Anyway, there you have it: I admit it. I’ve been scared by horror movies all along and I’ve avoided them and called them dumb instead of confronting my emotions. For the last month I’ve been watching quite a few horror movies (depending upon what your definition of horror is, of course: see Piper’s post today at Lazy Eye Theatre for more thoughts on the matter) and I’m obviously not scared of them like I was when I was a kid, but I’m beginning to understand the appeal. The young Michael at the beginning of Rob Zombie’s Halloween remake, for instance, gave me the creeps. The grown-up Michael at the end, however, did not.

I’m sure all of these issues will continue to swirl around in my head as the nominating ballots for the 31 Flicks That Give You the Willies list keep pouring in. (Also: I didn't really follow up on the proposition that I was attracted to Scream because of its self-referentiality and how that attraction was the result of the distance it allowed me to place between myself and the text. I just wanted to point out the shortcomings of posting a first draft written bleary-eyed in the morning during your first cup of coffee before rushing off to class...)


Ed Hardy, Jr. said...

I very rarely post things off the top of my head, and I try to steer clear of talking about myself, keeping the focus on the text. I clearly broke both of those rules here.

I posted the following on Lazy Eye Theatre this morning, and my head had got to churning so hard that I finished my comment and wrote, extemporaneously, the entire post you've just read. I thought it would make a nice addendum to the post:

One of the reasons I decided to do this list was as an investigation into what it is about horror films that so captures the imagination of our culture--and why so many different types of films get lumped into this category we call "horror."

I think Neil at Bleeding Tree had a lot of interesting things to say about this, and I'm glad for his erudite, historical perspective. However, I think matters of genre and classification are fluid and it is futile to attempt to fix a definition in place. Ultimately, the habits of the filmgoing community--rather than the needs of the studio marketing depts. or the beliefs of critics or academia-- have the final say on these matters.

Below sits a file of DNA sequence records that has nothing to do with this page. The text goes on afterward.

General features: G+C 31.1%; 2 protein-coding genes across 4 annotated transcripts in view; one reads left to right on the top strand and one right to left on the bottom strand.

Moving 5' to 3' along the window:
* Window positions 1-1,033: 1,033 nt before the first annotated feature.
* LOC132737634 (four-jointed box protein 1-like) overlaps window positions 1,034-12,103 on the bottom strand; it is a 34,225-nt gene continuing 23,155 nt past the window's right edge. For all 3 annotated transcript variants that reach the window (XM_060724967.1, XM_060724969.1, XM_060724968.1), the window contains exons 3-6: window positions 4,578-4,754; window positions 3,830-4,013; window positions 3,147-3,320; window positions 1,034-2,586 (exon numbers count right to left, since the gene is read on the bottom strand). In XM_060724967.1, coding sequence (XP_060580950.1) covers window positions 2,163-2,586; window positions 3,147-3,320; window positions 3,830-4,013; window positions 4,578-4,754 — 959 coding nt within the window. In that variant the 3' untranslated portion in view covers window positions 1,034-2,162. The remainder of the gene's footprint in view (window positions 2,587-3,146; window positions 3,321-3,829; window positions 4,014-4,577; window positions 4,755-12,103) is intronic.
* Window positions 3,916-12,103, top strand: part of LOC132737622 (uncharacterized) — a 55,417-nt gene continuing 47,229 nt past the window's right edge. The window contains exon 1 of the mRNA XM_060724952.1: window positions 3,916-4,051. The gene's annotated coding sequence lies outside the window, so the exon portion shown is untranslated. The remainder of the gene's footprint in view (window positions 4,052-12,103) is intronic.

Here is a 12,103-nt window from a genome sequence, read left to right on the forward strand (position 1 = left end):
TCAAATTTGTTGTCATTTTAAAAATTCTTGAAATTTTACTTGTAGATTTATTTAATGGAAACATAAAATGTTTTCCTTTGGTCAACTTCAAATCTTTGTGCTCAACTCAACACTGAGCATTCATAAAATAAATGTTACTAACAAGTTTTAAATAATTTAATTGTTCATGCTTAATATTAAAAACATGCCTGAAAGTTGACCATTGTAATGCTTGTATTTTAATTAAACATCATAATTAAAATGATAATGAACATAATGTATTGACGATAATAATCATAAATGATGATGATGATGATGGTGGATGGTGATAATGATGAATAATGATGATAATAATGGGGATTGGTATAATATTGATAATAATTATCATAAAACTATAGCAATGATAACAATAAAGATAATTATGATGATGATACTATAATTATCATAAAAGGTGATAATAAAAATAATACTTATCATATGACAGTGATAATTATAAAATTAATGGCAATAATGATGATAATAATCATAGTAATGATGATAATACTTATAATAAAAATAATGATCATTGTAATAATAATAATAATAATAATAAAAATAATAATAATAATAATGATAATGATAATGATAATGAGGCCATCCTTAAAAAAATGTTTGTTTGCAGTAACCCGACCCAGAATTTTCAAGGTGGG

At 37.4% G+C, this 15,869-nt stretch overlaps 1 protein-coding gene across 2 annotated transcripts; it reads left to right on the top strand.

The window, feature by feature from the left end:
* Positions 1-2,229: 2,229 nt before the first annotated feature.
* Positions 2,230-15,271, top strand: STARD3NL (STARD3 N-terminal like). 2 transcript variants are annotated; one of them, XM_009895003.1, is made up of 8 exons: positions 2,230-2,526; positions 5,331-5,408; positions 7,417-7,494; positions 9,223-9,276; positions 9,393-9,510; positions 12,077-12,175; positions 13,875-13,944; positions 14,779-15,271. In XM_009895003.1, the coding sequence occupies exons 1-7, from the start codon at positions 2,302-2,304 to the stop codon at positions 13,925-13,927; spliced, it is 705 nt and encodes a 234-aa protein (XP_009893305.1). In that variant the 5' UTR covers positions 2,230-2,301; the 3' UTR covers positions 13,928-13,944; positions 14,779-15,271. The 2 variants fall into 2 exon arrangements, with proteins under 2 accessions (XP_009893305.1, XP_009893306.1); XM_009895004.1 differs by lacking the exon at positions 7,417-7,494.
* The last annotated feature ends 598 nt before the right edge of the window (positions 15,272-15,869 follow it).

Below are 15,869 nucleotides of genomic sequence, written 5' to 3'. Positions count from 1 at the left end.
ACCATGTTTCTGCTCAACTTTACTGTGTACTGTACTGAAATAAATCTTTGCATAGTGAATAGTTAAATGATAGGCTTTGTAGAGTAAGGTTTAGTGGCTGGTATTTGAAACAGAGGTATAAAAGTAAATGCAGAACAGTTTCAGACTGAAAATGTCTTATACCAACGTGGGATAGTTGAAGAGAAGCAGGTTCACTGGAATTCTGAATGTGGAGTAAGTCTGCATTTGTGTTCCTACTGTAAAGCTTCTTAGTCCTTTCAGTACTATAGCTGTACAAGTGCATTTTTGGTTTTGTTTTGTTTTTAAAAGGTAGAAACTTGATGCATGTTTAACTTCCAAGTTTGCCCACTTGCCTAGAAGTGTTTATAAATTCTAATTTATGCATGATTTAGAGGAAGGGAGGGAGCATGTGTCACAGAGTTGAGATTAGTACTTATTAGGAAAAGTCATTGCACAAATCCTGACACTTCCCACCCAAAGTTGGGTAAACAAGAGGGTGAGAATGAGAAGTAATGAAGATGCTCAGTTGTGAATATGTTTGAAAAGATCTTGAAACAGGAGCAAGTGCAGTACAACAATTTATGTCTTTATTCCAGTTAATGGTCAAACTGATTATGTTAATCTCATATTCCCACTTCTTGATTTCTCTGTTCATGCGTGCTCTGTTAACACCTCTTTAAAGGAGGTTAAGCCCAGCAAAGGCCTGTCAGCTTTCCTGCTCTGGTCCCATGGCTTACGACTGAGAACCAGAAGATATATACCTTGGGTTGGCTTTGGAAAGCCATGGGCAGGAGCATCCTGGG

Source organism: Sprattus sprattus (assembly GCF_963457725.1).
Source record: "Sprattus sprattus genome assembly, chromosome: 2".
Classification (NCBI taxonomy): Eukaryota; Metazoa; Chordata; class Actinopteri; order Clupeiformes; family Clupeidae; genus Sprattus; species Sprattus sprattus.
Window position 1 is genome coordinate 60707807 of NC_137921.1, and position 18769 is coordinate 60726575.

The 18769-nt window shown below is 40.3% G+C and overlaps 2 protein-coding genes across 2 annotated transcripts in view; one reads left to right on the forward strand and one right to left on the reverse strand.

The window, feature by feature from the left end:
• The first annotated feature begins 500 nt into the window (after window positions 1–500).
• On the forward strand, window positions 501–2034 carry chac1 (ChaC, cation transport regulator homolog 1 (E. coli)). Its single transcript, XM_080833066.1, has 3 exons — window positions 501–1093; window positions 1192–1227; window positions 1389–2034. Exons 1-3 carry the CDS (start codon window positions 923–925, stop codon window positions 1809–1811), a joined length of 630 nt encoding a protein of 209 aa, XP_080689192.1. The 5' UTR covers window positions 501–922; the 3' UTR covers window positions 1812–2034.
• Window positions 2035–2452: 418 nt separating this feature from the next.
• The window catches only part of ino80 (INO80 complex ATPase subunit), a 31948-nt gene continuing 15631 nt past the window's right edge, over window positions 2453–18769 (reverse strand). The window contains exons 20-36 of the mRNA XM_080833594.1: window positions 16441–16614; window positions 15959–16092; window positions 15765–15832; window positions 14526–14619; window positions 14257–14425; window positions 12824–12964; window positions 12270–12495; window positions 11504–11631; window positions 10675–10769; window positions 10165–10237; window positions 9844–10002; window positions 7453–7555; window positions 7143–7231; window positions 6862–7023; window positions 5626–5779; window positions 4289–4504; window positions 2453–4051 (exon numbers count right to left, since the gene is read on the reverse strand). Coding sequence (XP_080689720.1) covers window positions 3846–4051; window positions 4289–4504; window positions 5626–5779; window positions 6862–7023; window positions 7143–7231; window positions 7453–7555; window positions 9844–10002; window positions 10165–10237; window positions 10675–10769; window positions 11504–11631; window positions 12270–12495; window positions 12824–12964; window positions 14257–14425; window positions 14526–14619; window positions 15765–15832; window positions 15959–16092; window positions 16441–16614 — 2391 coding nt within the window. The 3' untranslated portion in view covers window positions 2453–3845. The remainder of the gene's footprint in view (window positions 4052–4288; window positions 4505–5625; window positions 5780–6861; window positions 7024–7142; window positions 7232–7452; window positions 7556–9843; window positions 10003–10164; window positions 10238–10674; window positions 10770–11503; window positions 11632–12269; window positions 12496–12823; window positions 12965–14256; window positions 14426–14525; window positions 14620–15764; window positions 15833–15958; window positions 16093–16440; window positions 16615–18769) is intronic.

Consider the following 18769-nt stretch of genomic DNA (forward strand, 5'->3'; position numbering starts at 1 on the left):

Which is why, presently, I'm interested in what individual members of our--smaller, more circumscribed--community consider "horror," and what our community as a WHOLE comes up with as 31 high-quality representatives of it.

The specific rules and specifications of a genre are always stretched by its individual films. For instance: film noir always involves crime going on in the city, lit darkly in black and white. But then what about THE LOST WEEKEND, DETOUR and THE LAST SEDUCTION?

RC said...

i do love the shining...and even seeing those pictures returns the willies! yikes!

Robert said...

It's difficult to talk about horror films without reaching into the personal. Perhaps more than any other genre, horror films live and die based soely on the personal emotional reaction of the viewer. Perhaps thats why there's such a large cult (oxymoron?) following for the genre. Because people feel a very strong individual connection with the material. I dunno, I may be talking out of my a$$.

Anyways I get the feeling that The Shining will be finding a very high spot on the final list. I know it will have a very high spot on my list.

Bemis said...

I had a similar first experience with The Shining and the room 237 scene in particular - I ran by our bathroom as fast as I could for weeks. Other friends of mine have had the same Pavlovian response to completely different scenes. It's like a cinematic Rorshach test of what really scares you. Great post, Ed.

Ed Hardy, Jr. said...

Thanks everyone for the kind words about this one. I wasn't sure I was going to post it, as it is one of the first things I've written about film that focuses on ME and not on THE FILM, which is where I would like to keep things.

shahn said...

seems the shining was a pivotal film for a lot of other people too. for me it was one of the first times i could appreciate the beauty of the mis-en-scene at the same time as being really, really freaked out. switching to the abstract in face of the "reality" (it WAS just a movie) was probably a mental defense strategy but it opened up a new appreciation for horror films. those stills make me shudder still....

Ed Hardy, Jr. said...


I'm fascinated by your final thought: could it be that so many of us who write about film analytically are obsessed with horror films because we initially "switched to the abstract" as a "defense strategy" against them?